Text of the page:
Part of the allure of “The Last Dance” is the chance to see and hear Michael Jordan, who has largely stayed out of the spotlight in retirement.
But it’s not for a lack of opportunities, some of which offered huge paydays. Jordan once turned down a two-hour, $100 million appearance, according to his former agent.
“I brought him a deal three years ago for $100 million. All he had to do was, other than giving his name and likeness, make a one two-hour appearance to announce the deal and he turned it down,” David Falk said Wednesday morning on WFAN’s “Boomer and Gio.”
“God Bless him. He’s been so successful, it gives him an opportunity to do whatever the hell he wants or not to do things he doesn’t want. I really admire that. He’s very, very selective in the things he wants to be involved in.”
Jordan’s current net worth is $2.1 billion, according to Forbes.
Falk, who was also Boomer Esiason’s former agent, said he never wanted to do one-off appearances for Jordan, only long-term marketing deals. Jordan, who is now the principal owner of the Hornets, landed his biggest deals with Nike, McDonald’s, Coca-Cola and Gatorade.
The turned-down money — on another occasion, Jordan passed up $7 million to play in a one-day golf tournament in Asia, Falk said — was part of a larger point that Falk was trying to make about Jordan’s well-known gambling habits.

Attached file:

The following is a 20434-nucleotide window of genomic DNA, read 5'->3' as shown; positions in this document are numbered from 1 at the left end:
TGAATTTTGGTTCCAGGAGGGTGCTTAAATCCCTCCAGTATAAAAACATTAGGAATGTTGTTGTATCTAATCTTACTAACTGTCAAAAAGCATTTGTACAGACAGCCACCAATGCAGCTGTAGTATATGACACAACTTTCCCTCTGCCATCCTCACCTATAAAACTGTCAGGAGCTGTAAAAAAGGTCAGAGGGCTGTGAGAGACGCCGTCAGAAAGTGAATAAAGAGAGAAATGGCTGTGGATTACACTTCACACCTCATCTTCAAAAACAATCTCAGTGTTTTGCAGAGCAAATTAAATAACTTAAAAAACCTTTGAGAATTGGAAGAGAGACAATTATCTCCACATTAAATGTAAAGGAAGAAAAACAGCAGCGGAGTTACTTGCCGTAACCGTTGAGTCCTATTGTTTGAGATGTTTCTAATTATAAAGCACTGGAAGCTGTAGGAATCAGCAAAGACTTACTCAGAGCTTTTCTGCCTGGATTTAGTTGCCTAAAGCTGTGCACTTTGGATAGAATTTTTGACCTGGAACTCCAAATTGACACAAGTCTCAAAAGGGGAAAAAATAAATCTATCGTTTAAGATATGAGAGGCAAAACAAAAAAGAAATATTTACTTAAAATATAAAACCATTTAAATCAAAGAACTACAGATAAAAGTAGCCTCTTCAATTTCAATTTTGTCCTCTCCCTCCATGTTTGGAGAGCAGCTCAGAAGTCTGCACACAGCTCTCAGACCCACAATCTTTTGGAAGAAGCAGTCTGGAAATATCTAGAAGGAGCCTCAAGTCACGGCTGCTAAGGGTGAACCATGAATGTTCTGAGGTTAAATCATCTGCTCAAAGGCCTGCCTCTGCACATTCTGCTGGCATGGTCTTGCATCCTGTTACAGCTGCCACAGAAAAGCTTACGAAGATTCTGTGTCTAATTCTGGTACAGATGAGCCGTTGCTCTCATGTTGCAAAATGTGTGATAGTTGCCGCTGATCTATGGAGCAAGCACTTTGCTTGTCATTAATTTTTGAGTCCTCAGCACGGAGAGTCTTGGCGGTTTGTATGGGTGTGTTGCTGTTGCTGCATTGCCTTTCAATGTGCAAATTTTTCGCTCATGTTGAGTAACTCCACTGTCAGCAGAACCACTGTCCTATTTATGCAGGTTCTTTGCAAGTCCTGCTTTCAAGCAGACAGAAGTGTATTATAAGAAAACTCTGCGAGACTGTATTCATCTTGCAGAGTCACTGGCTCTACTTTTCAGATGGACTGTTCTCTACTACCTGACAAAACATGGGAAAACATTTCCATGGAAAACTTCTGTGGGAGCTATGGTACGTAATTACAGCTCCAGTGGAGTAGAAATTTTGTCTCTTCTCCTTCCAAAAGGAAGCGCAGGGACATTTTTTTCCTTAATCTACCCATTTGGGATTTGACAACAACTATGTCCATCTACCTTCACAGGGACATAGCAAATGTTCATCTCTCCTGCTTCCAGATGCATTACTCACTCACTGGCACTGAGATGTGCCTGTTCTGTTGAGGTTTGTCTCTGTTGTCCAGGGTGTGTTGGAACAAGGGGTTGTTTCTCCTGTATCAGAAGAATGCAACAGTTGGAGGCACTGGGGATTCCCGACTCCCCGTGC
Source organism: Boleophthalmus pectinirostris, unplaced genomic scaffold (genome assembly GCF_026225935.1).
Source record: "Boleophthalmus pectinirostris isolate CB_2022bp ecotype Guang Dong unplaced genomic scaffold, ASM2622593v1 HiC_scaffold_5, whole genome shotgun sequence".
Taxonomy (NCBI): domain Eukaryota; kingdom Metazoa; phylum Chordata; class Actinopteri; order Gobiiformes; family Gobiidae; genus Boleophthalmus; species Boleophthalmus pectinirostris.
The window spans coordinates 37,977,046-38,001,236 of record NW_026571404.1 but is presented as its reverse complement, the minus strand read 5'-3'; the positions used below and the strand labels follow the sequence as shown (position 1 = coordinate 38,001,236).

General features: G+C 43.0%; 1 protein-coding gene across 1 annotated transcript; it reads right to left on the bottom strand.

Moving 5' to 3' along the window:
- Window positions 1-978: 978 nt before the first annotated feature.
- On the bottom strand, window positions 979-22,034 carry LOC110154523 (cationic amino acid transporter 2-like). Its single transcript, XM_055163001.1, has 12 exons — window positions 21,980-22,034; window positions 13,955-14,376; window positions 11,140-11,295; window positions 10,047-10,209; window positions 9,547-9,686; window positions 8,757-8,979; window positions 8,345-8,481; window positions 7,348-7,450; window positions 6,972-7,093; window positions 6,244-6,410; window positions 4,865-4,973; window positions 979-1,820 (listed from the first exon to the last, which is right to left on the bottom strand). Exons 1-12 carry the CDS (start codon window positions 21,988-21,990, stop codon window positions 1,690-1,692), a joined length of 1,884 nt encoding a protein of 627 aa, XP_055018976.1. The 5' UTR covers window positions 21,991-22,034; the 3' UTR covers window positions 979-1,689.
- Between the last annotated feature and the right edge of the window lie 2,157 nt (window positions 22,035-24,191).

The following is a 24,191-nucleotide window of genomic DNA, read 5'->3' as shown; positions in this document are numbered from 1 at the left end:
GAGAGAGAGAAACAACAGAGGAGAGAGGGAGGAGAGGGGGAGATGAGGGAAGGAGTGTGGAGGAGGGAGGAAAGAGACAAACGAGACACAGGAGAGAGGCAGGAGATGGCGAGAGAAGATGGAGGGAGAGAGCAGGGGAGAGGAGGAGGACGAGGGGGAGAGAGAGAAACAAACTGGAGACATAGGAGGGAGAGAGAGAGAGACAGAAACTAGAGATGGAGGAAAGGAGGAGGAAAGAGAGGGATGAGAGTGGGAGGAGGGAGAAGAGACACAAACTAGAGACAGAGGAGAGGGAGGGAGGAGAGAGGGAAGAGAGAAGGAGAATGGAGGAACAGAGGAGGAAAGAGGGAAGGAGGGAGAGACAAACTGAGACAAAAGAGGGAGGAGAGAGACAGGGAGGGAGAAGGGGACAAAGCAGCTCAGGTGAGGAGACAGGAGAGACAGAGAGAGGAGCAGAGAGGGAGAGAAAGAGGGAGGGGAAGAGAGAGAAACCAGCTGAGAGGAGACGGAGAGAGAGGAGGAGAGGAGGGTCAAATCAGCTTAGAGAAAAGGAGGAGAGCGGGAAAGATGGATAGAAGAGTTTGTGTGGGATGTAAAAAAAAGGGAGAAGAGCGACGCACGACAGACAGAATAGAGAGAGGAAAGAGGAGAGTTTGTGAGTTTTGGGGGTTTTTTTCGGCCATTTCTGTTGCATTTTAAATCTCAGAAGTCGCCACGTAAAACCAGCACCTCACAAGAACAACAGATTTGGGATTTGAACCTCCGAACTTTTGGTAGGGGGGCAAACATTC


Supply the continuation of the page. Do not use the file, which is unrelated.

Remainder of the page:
Many have wondered whether Jordan’s 18-month retirement in 1993 was actually a secret suspension for gambling, but Falk said the ESPN documentary gets into it and backs up Jordan’s denial.
“[Former NBA commissioner David] Stern comes on and basically says it’s complete hogwash that he suspended Michael for 18 months when he retired,” Falk said. “At the end of the day, Michael was almost teflon. There’s very few things people criticized him for. The gambling thing was it. He loves to gamble. He’s an extremely competitive guy. If he loses $150,000 playing golf, big freaking deal. If I told him tomorrow, ‘Hey, I’ve got an appearance for you for five minutes for $150,000,’ he’d laugh at me. If it was $1,500,000, he wouldn’t do it.
“So yes, he lost money in gambling and it sort of had a little bit of a black eye for five minutes. He apologized and the thing went away. But any of these Oliver Stone conspiracy theories that somehow it pushed him out of basketball were ridiculous.”
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